Agencies

[Federal Register Volume 70, Number 134 (Thursday, July 14, 2005)]
[Notices]
[Page 40737]
From the Federal Register Online via the Government Printing Office [www.gpo.gov]
[FR Doc No: E5-3739]


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DEPARTMENT OF LABOR

Employment and Training Administration

[[TA-W-56,782]


FC Meyer Packaging, LLC/Millen Industries, Inc.; Lawrence, MA; 
Notice of Negative Determination Regarding Application for 
Reconsideration

    By application of May 20, 2005, a petitioner requested 
administrative reconsideration of the Department's negative 
determination regarding eligibility to apply for Trade Adjustment 
Assistance (TAA), applicable to workers and former workers of the 
subject firm. The denial notice was signed on May 6, 2005, and 
published in the Federal Register on May 25, 2005 (70 FR 30145).
    Pursuant to 29 CFR 90.18(c) reconsideration may be granted under 
the following circumstances:
    (1) If it appears on the basis of facts not previously considered 
that the determination complained of was erroneous;
    (2) If it appears that the determination complained of was based on 
a mistake in the determination of facts not previously considered; or
    (3) If in the opinion of the Certifying Officer, a mis-
interpretation of facts or of the law justified reconsideration of the 
decision.
    The petition for the workers of FC Meyer Packaging, LLC/Millen 
Industries, Inc., Lawrence, Massachusetts engaged in production of shoe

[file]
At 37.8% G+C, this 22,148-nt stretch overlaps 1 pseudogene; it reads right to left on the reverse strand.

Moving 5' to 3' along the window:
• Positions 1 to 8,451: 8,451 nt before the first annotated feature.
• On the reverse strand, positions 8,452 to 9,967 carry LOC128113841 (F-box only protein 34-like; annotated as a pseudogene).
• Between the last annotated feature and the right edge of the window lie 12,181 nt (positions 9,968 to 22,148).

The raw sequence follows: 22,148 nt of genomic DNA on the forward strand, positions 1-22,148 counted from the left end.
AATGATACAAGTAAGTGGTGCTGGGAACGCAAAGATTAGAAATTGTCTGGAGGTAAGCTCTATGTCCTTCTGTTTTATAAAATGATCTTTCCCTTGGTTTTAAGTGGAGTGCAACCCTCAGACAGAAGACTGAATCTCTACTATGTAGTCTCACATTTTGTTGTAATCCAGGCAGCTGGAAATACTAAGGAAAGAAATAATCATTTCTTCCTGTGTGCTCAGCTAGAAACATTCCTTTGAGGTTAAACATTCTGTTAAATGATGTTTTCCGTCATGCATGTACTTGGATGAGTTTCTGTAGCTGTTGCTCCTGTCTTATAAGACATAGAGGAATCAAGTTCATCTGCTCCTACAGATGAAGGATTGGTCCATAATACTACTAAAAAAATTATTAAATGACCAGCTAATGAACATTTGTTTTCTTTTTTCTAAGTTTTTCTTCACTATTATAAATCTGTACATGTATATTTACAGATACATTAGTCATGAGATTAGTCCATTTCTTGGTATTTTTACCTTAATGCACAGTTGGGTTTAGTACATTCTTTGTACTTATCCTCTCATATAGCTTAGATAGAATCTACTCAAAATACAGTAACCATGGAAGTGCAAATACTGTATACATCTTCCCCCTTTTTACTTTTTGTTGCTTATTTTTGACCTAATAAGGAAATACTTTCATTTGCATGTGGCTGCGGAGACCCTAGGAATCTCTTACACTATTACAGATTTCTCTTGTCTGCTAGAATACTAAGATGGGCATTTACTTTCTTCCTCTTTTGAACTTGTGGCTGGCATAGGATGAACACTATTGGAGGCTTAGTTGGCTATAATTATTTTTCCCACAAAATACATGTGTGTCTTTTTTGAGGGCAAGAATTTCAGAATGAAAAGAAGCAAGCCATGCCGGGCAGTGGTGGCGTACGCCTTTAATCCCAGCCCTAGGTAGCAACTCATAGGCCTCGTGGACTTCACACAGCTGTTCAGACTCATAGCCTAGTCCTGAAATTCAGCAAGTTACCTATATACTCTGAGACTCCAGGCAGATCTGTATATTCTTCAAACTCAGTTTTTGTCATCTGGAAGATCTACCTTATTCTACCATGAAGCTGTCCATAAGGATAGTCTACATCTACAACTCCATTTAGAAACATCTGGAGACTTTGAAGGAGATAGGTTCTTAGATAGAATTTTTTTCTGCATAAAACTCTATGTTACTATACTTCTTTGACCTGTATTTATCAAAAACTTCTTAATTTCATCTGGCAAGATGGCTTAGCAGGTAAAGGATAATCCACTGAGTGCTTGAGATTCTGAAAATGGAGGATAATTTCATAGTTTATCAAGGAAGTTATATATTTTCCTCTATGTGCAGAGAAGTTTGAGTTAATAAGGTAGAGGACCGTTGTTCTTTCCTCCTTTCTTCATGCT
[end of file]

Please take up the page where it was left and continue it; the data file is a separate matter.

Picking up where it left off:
boxes was denied because the ``contributed importantly'' group 
eligibility requirement of Section 222 of the Trade Act of 1974, as 
amended, was not met, nor was there a shift in production from that 
firm to a foreign country. The ``contributed importantly'' test is 
generally demonstrated through a survey of the workers' firm's 
customers. The survey revealed that imports of shoe boxes were minimal 
during the relevant period and imports did not contribute importantly 
to separations at the subject firm. The subject firm did not import 
shoe boxes nor did it shift production to a foreign country during the 
relevant period.
    The petitioner alleges that the subject firm lost its business due 
to the customers shifting their production of shoes abroad and buying 
shoe boxes overseas.
    The petitioner concludes that, because the production of shoes 
occurs abroad, the subject firm workers producing shoe boxes are import 
impacted.
    In order to establish import impact, the Department must consider 
imports that are like or directly competitive with those produced at 
the subject firm. The Department conducted a survey of the subject 
firm's major declining customer regarding their purchases of shoe 
boxes. The survey revealed that the declining customers did not import 
shoe boxes during the relevant period.
    The petitioner further cites a list of customers which shifted 
their production overseas and imported shoe boxes back to the United 
States.
    Some of these customers were already surveyed by the Department 
during the original investigation. A review of the survey responses 
confirms import purchases of show boxes were minimal and did not 
contribute importantly to the layoffs at the subject plant during the 
relevant period.
    A company official was contacted to verify the allegations 
regarding the customers which were not surveyed during the initial 
investigation. The official stated that all of these companies were 
customers of the subject firm in the years prior to 2001, which is 
outside of the relevant time period.

Conclusion

    After review of the application and investigative findings, I 
conclude that there has been no error or misinterpretation of the law 
or of the facts which would justify reconsideration of the Department 
of Labor's prior decision. Accordingly, the application is denied.

    Signed at Washington, DC day 22nd of June, 2005.
Elliott S. Kushner,
Certifying Officer, Division of Trade Adjustment Assistance.
[FR Doc. E5-3739 Filed 7-13-05; 8:45 am]
BILLING CODE 4510-30-P